@ilegal blogs

Mac Kung Fu

Someone said to me many years ago that the less you need to use your mouse, the more adept at using a computer you are. She didn’t call me Grasshopper but, whether right or wrong, it stuck with me. Although I use a Trackpad rather than a mouse these days, I’ve noticed that I can maintain my train of thought more easily and, get things done much more quickly, with the little tips and corner-cutting tricks you pick up over time

So, here are a few little bits of Macintosh Kung Fu that I particularly like myself. They’re either just handy to know or, can seriously speed up your workflow

Crouching Tiger, Hidden Dragon 

Ever needed to hide what you’re looking at – quickly remove all open windows from the screen? It’s a doddle: hit Command + H. Try it. Click on the app’s icon in the Dock to bring it back up as it was

Fists of Fury

I frequently take screen shots, usually when I think something in my browser might be deleted and I want to keep a shot of it ‘for the record’. To take a shot of your entire screen, hit Command+Shift+3. It will take the shot and then nicely drop it as a on your desktop as a PNG file. It’s fast and it’s neat

To take a shot of a selected area, hit Command+Shift+4. This activates your mouse cursor, which you can then drag and select whatever it is on your screen you want to keep a shot of. Don’t forget also the useful little ‘Grab’ application (in your utilities folder), which lets you do the same things but, in addition, take shots of selected windows, timed shots etc

Once you have your shots (through whichever means) you can crop, rotate and do other basic editing on them and/or save as different file types using Preview

Seven Samurai

Quick keyboard shortcuts: select the text or object, hit Command+C to copy and then Command+V to paste it elsewhere. Command+B is one I use a lot (emboldens selected text), Command+I (italics), also Command+A (select all), Command+Z (undo – back one step). Another one I use a lot, especially when I’ve lots of apps open is Command+Q, which closes whichever app happens to be in the foreground

There are TONS of other keyboard shortcuts out there and plenty of sites and webpages that list them, here’s one I just turned up on Google

Kung Fu Hustle 

Also known as ‘selecting multiple files that are not sequential in a list’. This is incredibly handy when you want to perform bulk actions with lots of different files but, for whatever reason, they are not all listed next to each other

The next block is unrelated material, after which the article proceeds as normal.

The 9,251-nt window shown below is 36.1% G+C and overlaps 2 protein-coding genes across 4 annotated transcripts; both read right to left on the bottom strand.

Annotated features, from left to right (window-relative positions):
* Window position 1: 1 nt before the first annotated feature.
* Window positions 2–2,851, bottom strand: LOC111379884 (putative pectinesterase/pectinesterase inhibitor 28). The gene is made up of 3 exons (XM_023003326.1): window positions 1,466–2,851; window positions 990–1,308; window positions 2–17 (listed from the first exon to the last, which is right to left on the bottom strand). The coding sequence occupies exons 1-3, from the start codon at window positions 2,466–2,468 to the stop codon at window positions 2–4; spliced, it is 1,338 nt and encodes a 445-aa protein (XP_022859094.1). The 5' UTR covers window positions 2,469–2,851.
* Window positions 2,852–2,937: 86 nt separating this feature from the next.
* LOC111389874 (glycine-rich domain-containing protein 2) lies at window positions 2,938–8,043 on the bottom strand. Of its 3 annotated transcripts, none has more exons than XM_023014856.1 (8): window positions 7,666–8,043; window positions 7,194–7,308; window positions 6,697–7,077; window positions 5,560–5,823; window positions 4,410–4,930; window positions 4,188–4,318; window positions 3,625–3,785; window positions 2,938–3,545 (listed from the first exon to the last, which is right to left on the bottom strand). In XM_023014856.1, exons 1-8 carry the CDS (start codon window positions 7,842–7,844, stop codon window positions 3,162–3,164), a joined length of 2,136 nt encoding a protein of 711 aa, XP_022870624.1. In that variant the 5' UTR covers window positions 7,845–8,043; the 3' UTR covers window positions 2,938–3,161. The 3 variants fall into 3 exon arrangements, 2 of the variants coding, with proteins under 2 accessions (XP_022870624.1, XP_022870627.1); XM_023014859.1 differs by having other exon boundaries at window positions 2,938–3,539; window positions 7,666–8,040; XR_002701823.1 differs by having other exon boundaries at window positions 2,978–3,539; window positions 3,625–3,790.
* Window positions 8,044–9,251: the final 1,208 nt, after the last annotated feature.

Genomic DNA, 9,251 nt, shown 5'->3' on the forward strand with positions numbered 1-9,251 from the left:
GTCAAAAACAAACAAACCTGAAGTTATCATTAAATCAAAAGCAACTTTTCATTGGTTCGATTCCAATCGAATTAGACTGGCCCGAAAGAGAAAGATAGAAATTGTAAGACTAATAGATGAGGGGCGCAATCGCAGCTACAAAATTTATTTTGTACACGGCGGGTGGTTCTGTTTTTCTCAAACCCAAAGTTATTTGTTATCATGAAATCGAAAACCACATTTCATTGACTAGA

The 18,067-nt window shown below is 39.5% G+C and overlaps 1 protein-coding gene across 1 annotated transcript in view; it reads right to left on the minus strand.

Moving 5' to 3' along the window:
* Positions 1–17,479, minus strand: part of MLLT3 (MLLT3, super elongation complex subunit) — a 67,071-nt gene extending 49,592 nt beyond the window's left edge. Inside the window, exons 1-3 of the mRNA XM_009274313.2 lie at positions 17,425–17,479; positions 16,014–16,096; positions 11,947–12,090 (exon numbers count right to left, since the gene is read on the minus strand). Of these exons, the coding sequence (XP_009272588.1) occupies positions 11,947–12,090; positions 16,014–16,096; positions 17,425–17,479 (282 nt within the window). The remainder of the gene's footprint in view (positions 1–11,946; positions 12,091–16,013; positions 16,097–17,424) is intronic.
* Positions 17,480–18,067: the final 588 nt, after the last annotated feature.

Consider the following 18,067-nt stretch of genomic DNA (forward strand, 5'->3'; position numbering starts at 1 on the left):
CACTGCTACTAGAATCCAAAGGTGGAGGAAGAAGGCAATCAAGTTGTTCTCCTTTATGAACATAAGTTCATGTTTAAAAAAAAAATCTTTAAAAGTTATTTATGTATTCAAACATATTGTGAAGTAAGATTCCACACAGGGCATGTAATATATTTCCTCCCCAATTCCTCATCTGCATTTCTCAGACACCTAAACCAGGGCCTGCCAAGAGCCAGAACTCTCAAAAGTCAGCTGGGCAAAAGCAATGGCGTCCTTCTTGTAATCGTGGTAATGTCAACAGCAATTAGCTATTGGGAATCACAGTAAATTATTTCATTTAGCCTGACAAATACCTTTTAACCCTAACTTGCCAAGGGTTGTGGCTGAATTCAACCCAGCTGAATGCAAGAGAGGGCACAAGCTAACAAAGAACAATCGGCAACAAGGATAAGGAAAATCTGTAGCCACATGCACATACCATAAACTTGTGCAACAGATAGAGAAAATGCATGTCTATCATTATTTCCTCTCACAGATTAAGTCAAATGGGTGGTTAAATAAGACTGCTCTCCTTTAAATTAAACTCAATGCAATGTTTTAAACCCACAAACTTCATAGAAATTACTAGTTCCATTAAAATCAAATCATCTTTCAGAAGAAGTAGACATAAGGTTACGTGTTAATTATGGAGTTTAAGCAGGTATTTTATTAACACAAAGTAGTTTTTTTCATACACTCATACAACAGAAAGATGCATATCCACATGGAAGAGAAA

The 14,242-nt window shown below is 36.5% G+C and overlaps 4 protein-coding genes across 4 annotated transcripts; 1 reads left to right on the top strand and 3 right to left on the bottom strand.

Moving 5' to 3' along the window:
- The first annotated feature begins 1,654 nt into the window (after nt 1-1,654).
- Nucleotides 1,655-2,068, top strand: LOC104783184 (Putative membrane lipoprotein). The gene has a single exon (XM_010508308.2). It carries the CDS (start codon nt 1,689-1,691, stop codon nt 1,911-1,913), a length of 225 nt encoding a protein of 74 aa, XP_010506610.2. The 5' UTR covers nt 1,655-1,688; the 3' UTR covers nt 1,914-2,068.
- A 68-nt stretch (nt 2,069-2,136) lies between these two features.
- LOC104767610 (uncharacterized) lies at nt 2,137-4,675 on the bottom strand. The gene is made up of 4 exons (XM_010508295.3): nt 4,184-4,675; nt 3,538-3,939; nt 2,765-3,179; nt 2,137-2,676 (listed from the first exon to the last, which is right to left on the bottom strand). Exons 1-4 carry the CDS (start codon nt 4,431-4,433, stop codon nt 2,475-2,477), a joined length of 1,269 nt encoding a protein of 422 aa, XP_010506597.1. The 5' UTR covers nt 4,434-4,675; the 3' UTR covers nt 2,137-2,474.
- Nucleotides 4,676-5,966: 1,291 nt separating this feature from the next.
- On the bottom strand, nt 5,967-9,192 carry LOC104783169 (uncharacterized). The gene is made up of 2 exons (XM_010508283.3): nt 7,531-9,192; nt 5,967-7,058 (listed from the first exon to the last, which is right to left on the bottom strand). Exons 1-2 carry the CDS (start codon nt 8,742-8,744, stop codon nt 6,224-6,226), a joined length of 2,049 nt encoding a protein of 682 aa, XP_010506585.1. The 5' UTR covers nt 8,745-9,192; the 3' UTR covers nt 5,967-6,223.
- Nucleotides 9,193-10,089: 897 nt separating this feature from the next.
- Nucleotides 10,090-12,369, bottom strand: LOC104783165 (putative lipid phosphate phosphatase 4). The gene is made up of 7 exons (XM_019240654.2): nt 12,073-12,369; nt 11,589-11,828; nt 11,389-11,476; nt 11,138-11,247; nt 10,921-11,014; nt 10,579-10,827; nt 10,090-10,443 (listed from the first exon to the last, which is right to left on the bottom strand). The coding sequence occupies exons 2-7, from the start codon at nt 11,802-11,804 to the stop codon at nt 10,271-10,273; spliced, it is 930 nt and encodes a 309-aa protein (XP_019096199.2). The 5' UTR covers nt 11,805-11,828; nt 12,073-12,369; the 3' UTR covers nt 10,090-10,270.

Just hold the Command key down whilst selecting each of the files individually (mouse or trackpad click on each as you would normally select a file). Once you’ve got your lot, perform your action eg delete them all or move them or copy and paste them elsewhere

I use it often in Finder but have found it also works just as well in Outlook for Mac (2011) when selecting multiple emails that aren’t sequential

Ip Man

There are a few ways of seeing what applications you have open. This one allows you to both see them and to very quickly cycle through them, selecting the one you settle on. Very handy, as it means your fingers never even need to leave the keyboard. Hit Command+Tab. This brings up all your open apps, which you can then cycle through by continuing to hit tab (whilst keeping Command held down)

Enter The Dragon

There are plenty of ways to open an app and you will no doubt have settled into one habit or another. Here’s a very very quick way and yes, I know you keep your main apps in the Dock for easy access but, occasionally, you’ll want to open something that isn’t in there and saving a few seconds could be the difference between life and frustration!

Hit Command+Spacebar. This brings up Spotlight – start typing the name of the app you want and just hit Return when selected. Spotlight automatically gives you likely candidates so it’s quicker than you think. Try it!


Use ‘Column view’ in Finder? Get annoyed with how narrow the default column width is and how many times you have to extend the columns to see the full file-name? Well, the solution is at hand and, it’s easy

Before adjusting your column width, hold down the Option key (usually to the left of the Command key and may also have ‘alt’ written on it (I’m using a Mac keyboard with USB connection to the iMac – I blew my wireless one up using mixed strength batteries)

Whilst holding it down, drag the column width to the desired width. Let go and, hey presto, you’ve set a new default column width so it will remain like this unless you go and adjust it again

Well, I hope there is at least one here that proves useful to you! If you have any good ones yourself by all means share your wisdom in the replies. Thanks for reading

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This entry was posted on October 9, 2012 by in Apple including iOS, Useful tools and tagged , , , .
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